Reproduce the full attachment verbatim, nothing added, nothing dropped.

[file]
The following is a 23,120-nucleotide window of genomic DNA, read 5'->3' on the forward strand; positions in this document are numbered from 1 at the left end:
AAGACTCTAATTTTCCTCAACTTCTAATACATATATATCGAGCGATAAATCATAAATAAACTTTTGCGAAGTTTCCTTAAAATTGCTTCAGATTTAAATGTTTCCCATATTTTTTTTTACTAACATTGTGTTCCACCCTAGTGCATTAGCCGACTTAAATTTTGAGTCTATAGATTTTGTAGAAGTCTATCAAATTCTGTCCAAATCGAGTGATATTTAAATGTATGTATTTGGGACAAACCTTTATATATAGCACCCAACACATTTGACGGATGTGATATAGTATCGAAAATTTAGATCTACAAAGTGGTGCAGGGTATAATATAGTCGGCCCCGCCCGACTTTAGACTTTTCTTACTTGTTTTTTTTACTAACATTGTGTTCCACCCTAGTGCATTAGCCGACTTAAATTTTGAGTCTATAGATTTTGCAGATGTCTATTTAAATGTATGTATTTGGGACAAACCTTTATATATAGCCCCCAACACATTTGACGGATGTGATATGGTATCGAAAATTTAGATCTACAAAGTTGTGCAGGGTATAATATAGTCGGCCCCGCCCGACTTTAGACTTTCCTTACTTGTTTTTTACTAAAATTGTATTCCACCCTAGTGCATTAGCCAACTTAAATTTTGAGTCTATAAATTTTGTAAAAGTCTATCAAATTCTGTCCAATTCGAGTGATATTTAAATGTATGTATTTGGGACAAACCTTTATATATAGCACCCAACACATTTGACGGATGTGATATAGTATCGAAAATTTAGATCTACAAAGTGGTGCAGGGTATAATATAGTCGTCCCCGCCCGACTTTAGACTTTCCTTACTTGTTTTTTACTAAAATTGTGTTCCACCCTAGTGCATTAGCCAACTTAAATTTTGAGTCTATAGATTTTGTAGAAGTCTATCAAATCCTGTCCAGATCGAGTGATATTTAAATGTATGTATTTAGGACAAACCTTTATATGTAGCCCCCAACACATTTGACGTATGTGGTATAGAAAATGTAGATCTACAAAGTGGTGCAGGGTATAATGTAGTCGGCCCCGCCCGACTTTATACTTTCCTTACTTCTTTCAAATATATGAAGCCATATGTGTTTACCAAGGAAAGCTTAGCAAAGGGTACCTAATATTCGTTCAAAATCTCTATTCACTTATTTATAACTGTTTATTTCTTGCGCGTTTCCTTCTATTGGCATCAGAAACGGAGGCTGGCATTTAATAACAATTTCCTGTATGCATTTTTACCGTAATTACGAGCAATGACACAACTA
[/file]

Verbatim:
The following is a 23,120-nucleotide window of genomic DNA, read 5'->3' on the forward strand; positions in this document are numbered from 1 at the left end:
AAGACTCTAATTTTCCTCAACTTCTAATACATATATATCGAGCGATAAATCATAAATAAACTTTTGCGAAGTTTCCTTAAAATTGCTTCAGATTTAAATGTTTCCCATATTTTTTTTTACTAACATTGTGTTCCACCCTAGTGCATTAGCCGACTTAAATTTTGAGTCTATAGATTTTGTAGAAGTCTATCAAATTCTGTCCAAATCGAGTGATATTTAAATGTATGTATTTGGGACAAACCTTTATATATAGCACCCAACACATTTGACGGATGTGATATAGTATCGAAAATTTAGATCTACAAAGTGGTGCAGGGTATAATATAGTCGGCCCCGCCCGACTTTAGACTTTTCTTACTTGTTTTTTTTACTAACATTGTGTTCCACCCTAGTGCATTAGCCGACTTAAATTTTGAGTCTATAGATTTTGCAGATGTCTATTTAAATGTATGTATTTGGGACAAACCTTTATATATAGCCCCCAACACATTTGACGGATGTGATATGGTATCGAAAATTTAGATCTACAAAGTTGTGCAGGGTATAATATAGTCGGCCCCGCCCGACTTTAGACTTTCCTTACTTGTTTTTTACTAAAATTGTATTCCACCCTAGTGCATTAGCCAACTTAAATTTTGAGTCTATAAATTTTGTAAAAGTCTATCAAATTCTGTCCAATTCGAGTGATATTTAAATGTATGTATTTGGGACAAACCTTTATATATAGCACCCAACACATTTGACGGATGTGATATAGTATCGAAAATTTAGATCTACAAAGTGGTGCAGGGTATAATATAGTCGTCCCCGCCCGACTTTAGACTTTCCTTACTTGTTTTTTACTAAAATTGTGTTCCACCCTAGTGCATTAGCCAACTTAAATTTTGAGTCTATAGATTTTGTAGAAGTCTATCAAATCCTGTCCAGATCGAGTGATATTTAAATGTATGTATTTAGGACAAACCTTTATATGTAGCCCCCAACACATTTGACGTATGTGGTATAGAAAATGTAGATCTACAAAGTGGTGCAGGGTATAATGTAGTCGGCCCCGCCCGACTTTATACTTTCCTTACTTCTTTCAAATATATGAAGCCATATGTGTTTACCAAGGAAAGCTTAGCAAAGGGTACCTAATATTCGTTCAAAATCTCTATTCACTTATTTATAACTGTTTATTTCTTGCGCGTTTCCTTCTATTGGCATCAGAAACGGAGGCTGGCATTTAATAACAATTTCCTGTATGCATTTTTACCGTAATTACGAGCAATGACACAACTA